US ally the YPG is close to facing a dilemma after a top-ranked US military official ruled out the possibility of working with the militant group if it chose to normalise its relations with the Syrian regime, a Russian ally.
“We will continue to train and arm them as long as they remain our partners,” said US Lieutenant General Paul LaCamera, commander of the Combined Joint Task Force, which conducts anti-Daesh operations across Syria and Iraq. “Once that relationship is severed, because they go back to the regime, which we don’t have a relationship with, [or] the Russians ... when that happens then we will no longer be partners with them.”
An American ally in the fight against Daesh, the YPG is the Syrian wing of the PKK, which is recognised as a terrorist organisation by Turkey and the US. The YPG-dominated Syrian Democratic Forces (SDF) managed to strike a delicate balance between working with the US forces in northern Syria and sharing a tactical understanding with the Syrian regime led by Bashar al Assad.
The US and Turkey have opposed the Assad regime from the beginning of the civil war in 2011, but they were not able to form an effective collaboration against the regime partly because of their sharp differences over the YPG presence in northern Syria.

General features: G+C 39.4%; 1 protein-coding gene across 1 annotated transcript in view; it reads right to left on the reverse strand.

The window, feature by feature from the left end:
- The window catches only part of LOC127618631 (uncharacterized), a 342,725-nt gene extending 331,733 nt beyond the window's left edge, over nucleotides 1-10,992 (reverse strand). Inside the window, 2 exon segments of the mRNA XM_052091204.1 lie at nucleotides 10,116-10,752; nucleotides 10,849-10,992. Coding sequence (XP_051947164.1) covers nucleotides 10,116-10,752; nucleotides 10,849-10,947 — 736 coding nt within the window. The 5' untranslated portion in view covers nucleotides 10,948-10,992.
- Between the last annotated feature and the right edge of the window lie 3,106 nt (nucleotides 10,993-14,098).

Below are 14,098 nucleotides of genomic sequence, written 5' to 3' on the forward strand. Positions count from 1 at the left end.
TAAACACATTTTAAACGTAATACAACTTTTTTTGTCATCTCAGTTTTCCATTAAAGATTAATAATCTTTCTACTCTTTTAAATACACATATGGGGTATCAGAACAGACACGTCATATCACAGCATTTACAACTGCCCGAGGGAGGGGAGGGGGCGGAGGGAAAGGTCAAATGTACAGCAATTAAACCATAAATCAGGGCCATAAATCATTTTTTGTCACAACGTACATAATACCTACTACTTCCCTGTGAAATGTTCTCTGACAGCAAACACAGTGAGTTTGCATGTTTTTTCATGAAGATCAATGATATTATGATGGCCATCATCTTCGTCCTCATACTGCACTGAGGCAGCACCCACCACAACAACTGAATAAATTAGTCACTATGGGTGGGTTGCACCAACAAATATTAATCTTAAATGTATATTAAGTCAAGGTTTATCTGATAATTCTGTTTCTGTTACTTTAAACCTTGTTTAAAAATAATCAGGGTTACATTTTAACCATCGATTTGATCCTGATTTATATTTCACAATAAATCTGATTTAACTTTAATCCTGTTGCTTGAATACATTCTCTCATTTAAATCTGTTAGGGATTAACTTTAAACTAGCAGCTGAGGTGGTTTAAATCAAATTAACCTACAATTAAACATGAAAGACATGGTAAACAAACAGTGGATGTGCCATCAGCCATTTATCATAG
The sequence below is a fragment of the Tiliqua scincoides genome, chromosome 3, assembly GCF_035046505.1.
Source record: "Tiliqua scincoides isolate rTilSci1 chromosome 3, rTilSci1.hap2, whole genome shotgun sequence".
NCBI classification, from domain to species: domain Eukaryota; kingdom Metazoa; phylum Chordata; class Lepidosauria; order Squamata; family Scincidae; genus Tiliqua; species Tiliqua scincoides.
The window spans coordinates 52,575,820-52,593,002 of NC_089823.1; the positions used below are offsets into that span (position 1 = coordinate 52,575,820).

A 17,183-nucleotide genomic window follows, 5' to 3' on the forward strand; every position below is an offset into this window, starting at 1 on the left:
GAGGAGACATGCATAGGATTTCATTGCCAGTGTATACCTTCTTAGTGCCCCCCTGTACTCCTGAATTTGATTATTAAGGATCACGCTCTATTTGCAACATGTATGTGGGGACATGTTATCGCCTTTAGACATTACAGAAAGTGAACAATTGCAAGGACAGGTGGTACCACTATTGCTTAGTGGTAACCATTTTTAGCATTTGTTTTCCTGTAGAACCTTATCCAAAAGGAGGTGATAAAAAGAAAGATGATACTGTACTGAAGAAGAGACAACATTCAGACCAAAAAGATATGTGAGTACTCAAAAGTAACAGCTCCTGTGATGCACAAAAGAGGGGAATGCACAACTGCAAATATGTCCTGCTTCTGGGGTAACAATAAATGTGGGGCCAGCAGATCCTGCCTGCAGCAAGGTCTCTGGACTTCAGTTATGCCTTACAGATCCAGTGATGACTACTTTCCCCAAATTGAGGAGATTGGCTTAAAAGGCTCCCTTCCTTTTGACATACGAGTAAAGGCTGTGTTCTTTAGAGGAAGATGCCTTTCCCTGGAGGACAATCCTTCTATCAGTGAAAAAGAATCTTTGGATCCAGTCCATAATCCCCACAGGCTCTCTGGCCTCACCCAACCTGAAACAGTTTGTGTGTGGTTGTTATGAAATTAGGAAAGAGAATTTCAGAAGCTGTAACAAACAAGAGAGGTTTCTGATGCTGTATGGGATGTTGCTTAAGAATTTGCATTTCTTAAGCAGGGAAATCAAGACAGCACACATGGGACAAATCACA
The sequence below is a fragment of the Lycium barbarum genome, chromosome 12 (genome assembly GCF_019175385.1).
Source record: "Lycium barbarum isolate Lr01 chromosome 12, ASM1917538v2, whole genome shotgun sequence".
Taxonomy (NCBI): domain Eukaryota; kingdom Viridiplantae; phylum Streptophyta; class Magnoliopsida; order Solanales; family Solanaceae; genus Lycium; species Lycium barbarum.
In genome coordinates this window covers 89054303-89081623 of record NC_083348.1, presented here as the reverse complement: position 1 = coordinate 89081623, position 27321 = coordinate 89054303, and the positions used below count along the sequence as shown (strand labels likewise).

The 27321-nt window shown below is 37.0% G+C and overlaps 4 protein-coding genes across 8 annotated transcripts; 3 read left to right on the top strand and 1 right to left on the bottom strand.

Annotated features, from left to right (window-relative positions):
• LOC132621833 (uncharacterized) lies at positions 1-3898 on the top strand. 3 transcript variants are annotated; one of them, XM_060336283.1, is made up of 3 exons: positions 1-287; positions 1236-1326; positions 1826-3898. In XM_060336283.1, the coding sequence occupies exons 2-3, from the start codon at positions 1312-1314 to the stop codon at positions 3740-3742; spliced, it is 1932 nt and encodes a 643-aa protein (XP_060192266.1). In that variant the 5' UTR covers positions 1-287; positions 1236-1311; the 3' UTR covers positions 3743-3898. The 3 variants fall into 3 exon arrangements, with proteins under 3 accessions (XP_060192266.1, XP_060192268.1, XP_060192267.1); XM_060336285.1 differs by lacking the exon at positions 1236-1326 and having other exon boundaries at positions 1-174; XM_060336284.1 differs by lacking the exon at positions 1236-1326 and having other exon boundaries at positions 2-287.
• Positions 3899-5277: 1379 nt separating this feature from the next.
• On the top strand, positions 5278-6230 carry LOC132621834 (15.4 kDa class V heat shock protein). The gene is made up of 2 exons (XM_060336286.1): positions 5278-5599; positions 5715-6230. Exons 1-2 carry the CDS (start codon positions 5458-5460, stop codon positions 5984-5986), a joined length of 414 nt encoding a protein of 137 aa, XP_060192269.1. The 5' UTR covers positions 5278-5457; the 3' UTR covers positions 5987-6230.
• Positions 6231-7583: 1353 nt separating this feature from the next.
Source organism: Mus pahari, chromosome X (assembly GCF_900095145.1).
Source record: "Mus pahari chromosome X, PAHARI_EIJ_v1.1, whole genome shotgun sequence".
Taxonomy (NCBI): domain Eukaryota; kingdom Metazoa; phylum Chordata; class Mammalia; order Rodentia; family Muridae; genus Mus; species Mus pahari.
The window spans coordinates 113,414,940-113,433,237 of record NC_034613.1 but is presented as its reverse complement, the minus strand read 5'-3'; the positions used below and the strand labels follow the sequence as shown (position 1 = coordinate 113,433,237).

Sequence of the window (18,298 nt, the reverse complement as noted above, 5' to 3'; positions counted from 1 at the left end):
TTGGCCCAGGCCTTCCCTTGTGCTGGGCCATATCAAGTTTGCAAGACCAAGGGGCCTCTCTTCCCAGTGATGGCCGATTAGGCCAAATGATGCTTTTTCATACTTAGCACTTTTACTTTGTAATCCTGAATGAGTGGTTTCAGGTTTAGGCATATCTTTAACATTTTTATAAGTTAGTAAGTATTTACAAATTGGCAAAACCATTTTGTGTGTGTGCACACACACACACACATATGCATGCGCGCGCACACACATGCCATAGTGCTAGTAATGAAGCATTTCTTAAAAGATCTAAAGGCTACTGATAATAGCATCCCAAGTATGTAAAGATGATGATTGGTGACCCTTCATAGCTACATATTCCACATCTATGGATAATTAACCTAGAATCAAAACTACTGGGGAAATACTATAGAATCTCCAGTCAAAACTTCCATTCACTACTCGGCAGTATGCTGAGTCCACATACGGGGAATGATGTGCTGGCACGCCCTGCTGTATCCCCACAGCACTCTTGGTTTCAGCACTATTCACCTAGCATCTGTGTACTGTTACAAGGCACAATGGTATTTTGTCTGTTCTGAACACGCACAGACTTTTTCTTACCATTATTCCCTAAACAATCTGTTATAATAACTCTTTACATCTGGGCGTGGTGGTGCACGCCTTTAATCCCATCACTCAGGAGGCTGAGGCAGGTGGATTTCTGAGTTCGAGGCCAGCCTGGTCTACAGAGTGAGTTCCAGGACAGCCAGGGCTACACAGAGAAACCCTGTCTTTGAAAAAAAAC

Ankara has long pressured Washington to sever its relationship with the YPG, particularly due to the PKK’s three-decade terror campaign against the Turkish state which has led to more than 40,000 deaths across the country.
Turkey offered its full support to the US for its anti-Daesh campaign, but to date Washington has partnered with the YPG. However, LaCamera’s bold assertion could herald a new era between the two NATO allies with the implementation process of President Donald Trump’s unexpected pull-out decision helping get the relationship between Turkey and the US back on track.
Syrian regime-PKK ties
At the same time, the US push against the YPG could revive the old working relationship between Damascus and the PKK, which had established training camps across Syria under the protection of the late Hafez Assad, the father of Bashar al Assad, from the late 1970s until the late 1990s.
Abdullah Ocalan, the founding leader of the PKK, also lived in Syria for two decades until 1998, when Turkey issued a serious military threat against Syria that if it still continued to protect Ocalan and the terror organisation, Ankara would launch an invasion to destroy the group.
Back then, the Syrian regime utilised Ocalan and his comrades for both external and internal purposes. Externally, the PKK groups were mobilised against Turkey to threaten the country on the water issue and the status of the Hatay province, which seceded from Syria in 1938 and became part of Turkey in 1939.
Internally, the PKK leadership had been used by Damascus to suppress Syrian Kurdish aspirations.
In 1999, Ankara captured Ocalan after Damascus forced him to flee from Syria in 1998. He has been in prison in Turkey ever since.
During the civil war, the rapid emergence of YPG’s ‘cantons’, or autonomous regions, across northern Syria has surprised many. However, according to TRT World Syrian Kurdish sources, the regime and the PKK leadership have previously reached an understanding and coordinated military withdrawal of the Assad forces from northern Syria.